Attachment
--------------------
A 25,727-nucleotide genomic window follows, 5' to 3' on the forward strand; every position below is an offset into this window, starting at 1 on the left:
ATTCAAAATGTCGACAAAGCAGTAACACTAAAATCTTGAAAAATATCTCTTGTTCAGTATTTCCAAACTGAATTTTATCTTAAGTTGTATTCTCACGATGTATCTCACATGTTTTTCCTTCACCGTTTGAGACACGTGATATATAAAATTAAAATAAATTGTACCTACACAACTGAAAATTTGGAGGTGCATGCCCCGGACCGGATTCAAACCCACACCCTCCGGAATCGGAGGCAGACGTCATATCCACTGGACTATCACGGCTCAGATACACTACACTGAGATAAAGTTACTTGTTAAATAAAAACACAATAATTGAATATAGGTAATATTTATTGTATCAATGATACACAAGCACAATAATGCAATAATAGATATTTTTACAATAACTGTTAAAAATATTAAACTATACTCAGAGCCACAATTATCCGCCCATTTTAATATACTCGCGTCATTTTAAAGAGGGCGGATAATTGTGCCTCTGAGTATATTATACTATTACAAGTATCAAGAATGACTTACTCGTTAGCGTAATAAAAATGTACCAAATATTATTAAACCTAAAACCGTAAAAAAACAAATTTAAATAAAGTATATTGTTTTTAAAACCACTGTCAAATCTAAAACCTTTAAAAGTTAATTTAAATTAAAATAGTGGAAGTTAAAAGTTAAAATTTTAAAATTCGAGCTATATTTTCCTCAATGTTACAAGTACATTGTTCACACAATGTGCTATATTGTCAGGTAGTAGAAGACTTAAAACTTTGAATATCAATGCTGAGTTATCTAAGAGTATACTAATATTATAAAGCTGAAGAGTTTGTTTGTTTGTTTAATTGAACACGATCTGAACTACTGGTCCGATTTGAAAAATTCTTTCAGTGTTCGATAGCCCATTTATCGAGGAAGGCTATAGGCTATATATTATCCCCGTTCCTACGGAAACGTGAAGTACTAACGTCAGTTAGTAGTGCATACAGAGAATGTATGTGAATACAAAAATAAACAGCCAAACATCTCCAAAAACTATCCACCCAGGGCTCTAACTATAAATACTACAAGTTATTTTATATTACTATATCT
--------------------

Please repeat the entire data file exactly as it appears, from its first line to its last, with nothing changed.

A 25,727-nucleotide genomic window follows, 5' to 3' on the forward strand; every position below is an offset into this window, starting at 1 on the left:
ATTCAAAATGTCGACAAAGCAGTAACACTAAAATCTTGAAAAATATCTCTTGTTCAGTATTTCCAAACTGAATTTTATCTTAAGTTGTATTCTCACGATGTATCTCACATGTTTTTCCTTCACCGTTTGAGACACGTGATATATAAAATTAAAATAAATTGTACCTACACAACTGAAAATTTGGAGGTGCATGCCCCGGACCGGATTCAAACCCACACCCTCCGGAATCGGAGGCAGACGTCATATCCACTGGACTATCACGGCTCAGATACACTACACTGAGATAAAGTTACTTGTTAAATAAAAACACAATAATTGAATATAGGTAATATTTATTGTATCAATGATACACAAGCACAATAATGCAATAATAGATATTTTTACAATAACTGTTAAAAATATTAAACTATACTCAGAGCCACAATTATCCGCCCATTTTAATATACTCGCGTCATTTTAAAGAGGGCGGATAATTGTGCCTCTGAGTATATTATACTATTACAAGTATCAAGAATGACTTACTCGTTAGCGTAATAAAAATGTACCAAATATTATTAAACCTAAAACCGTAAAAAAACAAATTTAAATAAAGTATATTGTTTTTAAAACCACTGTCAAATCTAAAACCTTTAAAAGTTAATTTAAATTAAAATAGTGGAAGTTAAAAGTTAAAATTTTAAAATTCGAGCTATATTTTCCTCAATGTTACAAGTACATTGTTCACACAATGTGCTATATTGTCAGGTAGTAGAAGACTTAAAACTTTGAATATCAATGCTGAGTTATCTAAGAGTATACTAATATTATAAAGCTGAAGAGTTTGTTTGTTTGTTTAATTGAACACGATCTGAACTACTGGTCCGATTTGAAAAATTCTTTCAGTGTTCGATAGCCCATTTATCGAGGAAGGCTATAGGCTATATATTATCCCCGTTCCTACGGAAACGTGAAGTACTAACGTCAGTTAGTAGTGCATACAGAGAATGTATGTGAATACAAAAATAAACAGCCAAACATCTCCAAAAACTATCCACCCAGGGCTCTAACTATAAATACTACAAGTTATTTTATATTACTATATCT